PlayAGS Accepts Brightstar Takeover Offer, 25% Higher Than Previously Rejected Bid From Inspired

Slot and table game maker PlayAGS could be the latest gambling company to go private, something that has become a trend in the industry. The company announced that its board of directors had approved a $1.1 billion sale to private equity firm Brightstar Capital Partners. The $12.50 per-share sale represents a 40% premium over PlayAGS’s stock price on May 8, the day of the announcement.

David Lopez, CEO & President of PlayAGS, said the deal gives shareholders a compelling value, and the partnership with Brightstar will start a new chapter for the company.

With Brightstar’s resources and strategic guidance, we believe AGS will be well-positioned to make targeted investments in R&D, top talent, operations, and industry-leading innovation, which should accelerate our global footprint.

A Short But Eventful Stint on Public Markets for PlayAGS

If approved, Brightstar’s purchase of PlayAGS will be completed in the second half of 2025. That will mark the end of about seven years of public trading for the company’s stock.

Apollo Global Management bought AGS (then known as American Gaming Systems) in 2013 for $215 million. Apollo invested an additional $100 million in equity to transform it into PlayAGS. Apollo decided to take PlayAGS public five years later, spinning it off with an $18.50 share price.

PlayAGS immediately encountered volatility in its price, as is often the case with companies making their debut on public markets. After a few months, the stock price had risen to over $32. Soon, however, it began to drop rapidly. In 2020, it bottomed out at $1.44 per share, less than 5% of its value at its peak.

The price bounced back but remained under $10, save for a brief moment in 2021. In 2022, Apollo ended its relationship with AGS and sold its remaining 22% stake in the company.

Brightstar is the second company to make a bid for PlayAGS since Apollo cut ties. In 2022, Inspired Entertainment, known for virtual sports, offered to buy PlayAGS for $10 a share. The offer appeared to be a case of bargain shopping, coming a month after AGS’s stock had once again fallen below $5 a share. However, the board of directors rejected the offer. It’s a move that seems wise in retrospect now that they’ve received a bid 25% higher by waiting two years.

Announcement Has Triggered Several Investigations

In the press release, PlayAGS said that it will not release its Q1 2024 results due to the acquisition agreement. These had been scheduled for the following day, May 9. While Lopez believes the acquisition will please shareholders, PlayAGS is facing security law violation investigations and potential lawsuits by several law firms, including:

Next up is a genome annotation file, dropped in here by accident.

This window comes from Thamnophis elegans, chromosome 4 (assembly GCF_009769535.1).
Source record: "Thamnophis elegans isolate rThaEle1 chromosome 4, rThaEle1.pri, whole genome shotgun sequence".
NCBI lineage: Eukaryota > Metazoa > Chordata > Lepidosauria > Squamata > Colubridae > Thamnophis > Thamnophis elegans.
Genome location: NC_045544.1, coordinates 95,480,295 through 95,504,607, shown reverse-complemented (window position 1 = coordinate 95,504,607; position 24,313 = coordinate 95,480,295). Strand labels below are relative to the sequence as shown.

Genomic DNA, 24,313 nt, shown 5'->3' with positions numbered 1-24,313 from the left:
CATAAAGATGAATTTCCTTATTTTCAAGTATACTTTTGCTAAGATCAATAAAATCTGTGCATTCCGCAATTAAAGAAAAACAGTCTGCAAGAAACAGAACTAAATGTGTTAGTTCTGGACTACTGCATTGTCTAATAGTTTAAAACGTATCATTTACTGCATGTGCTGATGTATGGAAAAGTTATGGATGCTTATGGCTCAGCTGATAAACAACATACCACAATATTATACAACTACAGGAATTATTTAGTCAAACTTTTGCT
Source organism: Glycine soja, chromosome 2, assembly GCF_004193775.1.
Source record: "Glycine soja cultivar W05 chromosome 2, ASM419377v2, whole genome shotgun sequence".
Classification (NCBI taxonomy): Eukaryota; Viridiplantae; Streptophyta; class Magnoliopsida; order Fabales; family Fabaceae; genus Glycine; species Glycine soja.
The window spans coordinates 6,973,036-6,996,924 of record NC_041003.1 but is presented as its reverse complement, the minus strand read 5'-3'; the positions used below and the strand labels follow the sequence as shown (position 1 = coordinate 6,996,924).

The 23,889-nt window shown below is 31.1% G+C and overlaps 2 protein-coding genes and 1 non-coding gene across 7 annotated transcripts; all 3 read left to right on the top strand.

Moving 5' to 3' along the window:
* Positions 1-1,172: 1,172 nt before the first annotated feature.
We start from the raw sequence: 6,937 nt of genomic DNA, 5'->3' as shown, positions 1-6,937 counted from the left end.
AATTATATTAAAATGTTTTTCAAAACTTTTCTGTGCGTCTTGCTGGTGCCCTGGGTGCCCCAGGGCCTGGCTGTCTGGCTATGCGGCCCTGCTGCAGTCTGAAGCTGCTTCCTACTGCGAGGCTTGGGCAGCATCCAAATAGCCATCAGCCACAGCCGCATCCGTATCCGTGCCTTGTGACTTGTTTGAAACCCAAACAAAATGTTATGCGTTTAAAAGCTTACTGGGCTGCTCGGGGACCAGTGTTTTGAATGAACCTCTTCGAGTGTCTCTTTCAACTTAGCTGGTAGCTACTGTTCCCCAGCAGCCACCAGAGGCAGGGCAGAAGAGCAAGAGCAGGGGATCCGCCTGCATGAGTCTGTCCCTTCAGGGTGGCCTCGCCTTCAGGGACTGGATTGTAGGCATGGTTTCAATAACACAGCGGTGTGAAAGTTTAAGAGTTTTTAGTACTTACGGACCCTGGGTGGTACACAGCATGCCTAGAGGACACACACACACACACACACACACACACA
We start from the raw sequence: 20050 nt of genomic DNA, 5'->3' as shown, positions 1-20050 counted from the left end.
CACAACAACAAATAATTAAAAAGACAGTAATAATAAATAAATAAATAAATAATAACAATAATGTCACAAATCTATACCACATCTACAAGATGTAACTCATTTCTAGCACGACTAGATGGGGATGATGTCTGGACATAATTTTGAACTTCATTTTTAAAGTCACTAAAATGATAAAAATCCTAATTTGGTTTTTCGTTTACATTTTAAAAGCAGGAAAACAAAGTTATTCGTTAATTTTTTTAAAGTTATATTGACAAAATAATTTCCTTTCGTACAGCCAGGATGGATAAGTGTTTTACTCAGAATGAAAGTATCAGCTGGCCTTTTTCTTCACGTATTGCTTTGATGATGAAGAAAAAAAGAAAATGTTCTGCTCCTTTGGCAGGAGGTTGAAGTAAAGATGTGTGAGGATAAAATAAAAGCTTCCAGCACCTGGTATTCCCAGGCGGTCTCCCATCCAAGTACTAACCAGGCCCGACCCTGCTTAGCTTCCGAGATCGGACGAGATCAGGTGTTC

• Halper Sadeh LLC
  • Brodsky & Smith
  • Rowley Law PLLC

The investigations focus on whether the PlayAGS board of directors failed to meet its duties to shareholders. Those duties include determining whether the Brightstar acquisition represents a fair value to shareholders and disclosing all information needed for shareholders to make their own assessment.

Potential Acquisition Follows The Industry Trend

Analyst David Bain of B Riley Securities has been following PlayAGS closely and says he believes that if the sale closes, the company’s leadership will likely remain the same. He also thinks the company will likely continue to grow organically. Bain adds that he wouldn’t be surprised if AGS returns to the stock market via IPO when the market is more favorable.

This yo-yo-ing of companies between public and private ownership is becoming a trend in the US gambling industry. The boom period of 2019 to 2022 saw many companies seeking to go public. Now that the industry is facing headwinds, companies are seeking shelter from shareholder pressure and the volatility of their own stock prices.

Last month, another content and technology provider, Bragg Gaming, announced that it is considering a potential sale. Before that, Rush Street Interactive, the parent company of BetRivers and PlaySugarHouse, likewise announced that it was looking for buyers. Its time as a public company would be even shorter than PlayAGS’s, as it only spun off from parent Rush Street Gaming in 2020.

Finally, there’s Bally’s, which has a concrete offer on the table. In March, Standard General, a minority shareholder, offered to buy the remaining shares of Bally’s for $15 apiece. That was Standard General’s second attempt to acquire Bally’s and looks unlikely to go through, as another minority shareholder has reacted to the proposal with hostility.

The low stock prices and eagerness to get off public exchanges have made this a buyer’s market for better-positioned companies. Some examples of recent high-profile acquisitions include:

About the Author

Chav Vasilev

Chav Vasilev

After years of managing fast-casual restaurants, Chav turned his passion for sports and occasional slot wins into a career as an iGaming writer. Sharing his time between Europe and the US, he has been exposed to betting and gambling for years and has closely followed the growth in the US. Chav is a proponent of playing responsibly and playing only at legal online sites. When not writing, you will find him watching and betting on sports, especially soccer, or trying to land the next big bonus on a slot.
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